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My name is Phil Howell and I am your host at eRaceWalk.com. This page tells you a bit about me, about Icabod (my skinny sidekick), and about eRaceWalk.com.
ABOUT ME: In the fall of 1992, after 20 years of running (including marathons), I learned the fundamentals of race walking so that I could effectively take fast-walking breaks during my longest runs. Within six weeks, I had race walked (without running) a half marathon, given up running, and wished that I had found race walking many years earlier. In all those years of running, I had never felt a "runner's high" that even began to match the "walker's high" I felt when race walking. And as a runner, I had also never experienced the camaraderie and sense of family that I found among race walkers.
Since then, I have participated in almost all aspects of race walking--including racing; judging; putting on races; volunteering for local, national, and internations events (including lap counting at the 1996 Olympic Race Walks); editing local and national newsletters; creating race walking Web sites; and teaching a few rookies how to wiggle correctly. I have been taught by, encouraged by, and repeatedly lapped by some of America's and Canada's top walkers (some of whom I only recognize from their back side--going away).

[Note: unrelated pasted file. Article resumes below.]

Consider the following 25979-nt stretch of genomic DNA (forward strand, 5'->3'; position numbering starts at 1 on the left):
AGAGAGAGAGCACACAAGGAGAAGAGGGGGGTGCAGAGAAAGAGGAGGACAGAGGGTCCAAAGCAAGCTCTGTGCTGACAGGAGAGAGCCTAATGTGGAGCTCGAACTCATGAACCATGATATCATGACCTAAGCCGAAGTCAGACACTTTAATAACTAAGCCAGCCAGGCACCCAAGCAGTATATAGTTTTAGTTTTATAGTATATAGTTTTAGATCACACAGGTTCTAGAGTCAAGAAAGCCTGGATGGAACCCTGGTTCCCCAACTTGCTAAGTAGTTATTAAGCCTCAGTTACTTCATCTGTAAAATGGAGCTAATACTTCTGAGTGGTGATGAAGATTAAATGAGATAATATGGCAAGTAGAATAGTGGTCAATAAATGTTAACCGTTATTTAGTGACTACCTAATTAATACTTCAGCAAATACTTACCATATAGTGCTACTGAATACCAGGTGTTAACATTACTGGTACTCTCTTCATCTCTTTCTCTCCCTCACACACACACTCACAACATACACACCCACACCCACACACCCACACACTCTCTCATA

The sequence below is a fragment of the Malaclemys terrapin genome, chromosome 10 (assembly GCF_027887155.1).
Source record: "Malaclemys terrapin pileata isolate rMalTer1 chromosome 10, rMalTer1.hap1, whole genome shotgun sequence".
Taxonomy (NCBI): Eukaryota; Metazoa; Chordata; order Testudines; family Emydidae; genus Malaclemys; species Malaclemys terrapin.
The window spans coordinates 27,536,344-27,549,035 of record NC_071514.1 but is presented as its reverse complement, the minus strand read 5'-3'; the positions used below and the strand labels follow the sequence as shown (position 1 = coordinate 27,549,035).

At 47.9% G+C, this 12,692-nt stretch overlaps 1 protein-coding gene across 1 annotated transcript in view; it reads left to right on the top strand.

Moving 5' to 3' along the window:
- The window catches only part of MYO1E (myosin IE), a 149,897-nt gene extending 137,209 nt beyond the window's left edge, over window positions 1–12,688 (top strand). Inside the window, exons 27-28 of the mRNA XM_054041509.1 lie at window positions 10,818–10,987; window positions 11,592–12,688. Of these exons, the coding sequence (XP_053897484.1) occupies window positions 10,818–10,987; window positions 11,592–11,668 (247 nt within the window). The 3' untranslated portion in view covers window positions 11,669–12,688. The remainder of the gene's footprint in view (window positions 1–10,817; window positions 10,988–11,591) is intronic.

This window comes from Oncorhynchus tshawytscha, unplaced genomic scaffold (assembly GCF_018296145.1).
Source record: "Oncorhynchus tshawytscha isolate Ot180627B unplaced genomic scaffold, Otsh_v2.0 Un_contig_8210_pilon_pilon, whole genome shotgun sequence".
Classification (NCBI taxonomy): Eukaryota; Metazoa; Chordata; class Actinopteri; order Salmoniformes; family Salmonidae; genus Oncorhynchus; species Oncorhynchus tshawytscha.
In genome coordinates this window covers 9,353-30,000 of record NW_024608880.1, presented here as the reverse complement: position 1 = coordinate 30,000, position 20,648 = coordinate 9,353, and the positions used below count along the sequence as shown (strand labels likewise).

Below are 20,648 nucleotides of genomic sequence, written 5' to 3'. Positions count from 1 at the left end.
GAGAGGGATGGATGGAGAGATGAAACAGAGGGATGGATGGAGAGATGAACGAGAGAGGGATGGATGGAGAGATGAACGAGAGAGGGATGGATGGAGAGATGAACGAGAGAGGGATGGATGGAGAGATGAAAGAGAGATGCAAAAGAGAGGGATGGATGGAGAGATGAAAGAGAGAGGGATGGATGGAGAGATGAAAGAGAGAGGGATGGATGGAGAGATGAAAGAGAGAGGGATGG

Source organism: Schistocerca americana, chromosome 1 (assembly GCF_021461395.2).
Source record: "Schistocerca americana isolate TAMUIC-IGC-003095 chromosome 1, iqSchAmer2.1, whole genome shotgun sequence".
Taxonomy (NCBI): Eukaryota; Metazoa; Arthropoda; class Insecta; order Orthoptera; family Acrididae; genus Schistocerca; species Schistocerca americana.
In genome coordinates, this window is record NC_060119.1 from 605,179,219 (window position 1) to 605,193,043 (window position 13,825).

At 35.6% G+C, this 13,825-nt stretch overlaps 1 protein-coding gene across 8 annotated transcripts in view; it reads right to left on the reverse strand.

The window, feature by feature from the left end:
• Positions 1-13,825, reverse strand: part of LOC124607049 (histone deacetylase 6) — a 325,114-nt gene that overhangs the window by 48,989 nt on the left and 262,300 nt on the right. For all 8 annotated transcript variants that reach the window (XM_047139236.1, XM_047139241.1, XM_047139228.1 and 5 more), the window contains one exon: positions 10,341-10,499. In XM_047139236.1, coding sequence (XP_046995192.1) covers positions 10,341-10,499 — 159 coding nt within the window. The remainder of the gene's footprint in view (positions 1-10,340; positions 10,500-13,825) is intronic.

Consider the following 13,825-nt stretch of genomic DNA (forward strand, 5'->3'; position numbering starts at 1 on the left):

I love to race walk. Now in my late 60s, I find great pleasure in "floating" along at good (for me) speed for 5-15 miles, and spend most of my racing time doing unjudged half and full marathons. (I prefer longer walks and most local race walks are no more than 5K or 10K.) I enjoy my fellow race walkers--from novices to world-class athletes. I am fascinated by race walking's Pedestrian history, and I like to watch any-and-all race walks, in person or on video (hooray for YouTube!). But, I am most fascinated by the technical and style aspects of being a good race walker. Like golf, race walking seems so simple to describe yet so hard to do. It is my fascination with race walking technique and style that brings me to this project.
What skills I have come from having been a serious student of the art and science of photography since the early 1960s, from having worked with computers in almost every capacity (repairman, programmer, manager, user) since 1963, from having created Web pages since the mid 1990s, and from the enjoyment I get in using Photoshop and other graphic software in my digital darkroom to restore old photographs, enhance new ones, manufacture a few that never really existed, and create animations out of raw materials I find all about me.
eRaceWalk.com is my attempt to bring my skills to bear in helping to support the exercise and sport I love. If you like (or dislike) what I've done, let me know. If you have comments, suggestions (good or bad), send them to me using the Contact page. If you find race walking images (especially videos) that you think I might find useful, please let me know. I am always looking for new and better information. If I do not hear from any of you, I can still monitor the traffic to this site (or lack thereof) through my Web space provider. In any case, I have learned a lot in putting this site together, and I will personally use it as I try to become a better race walker.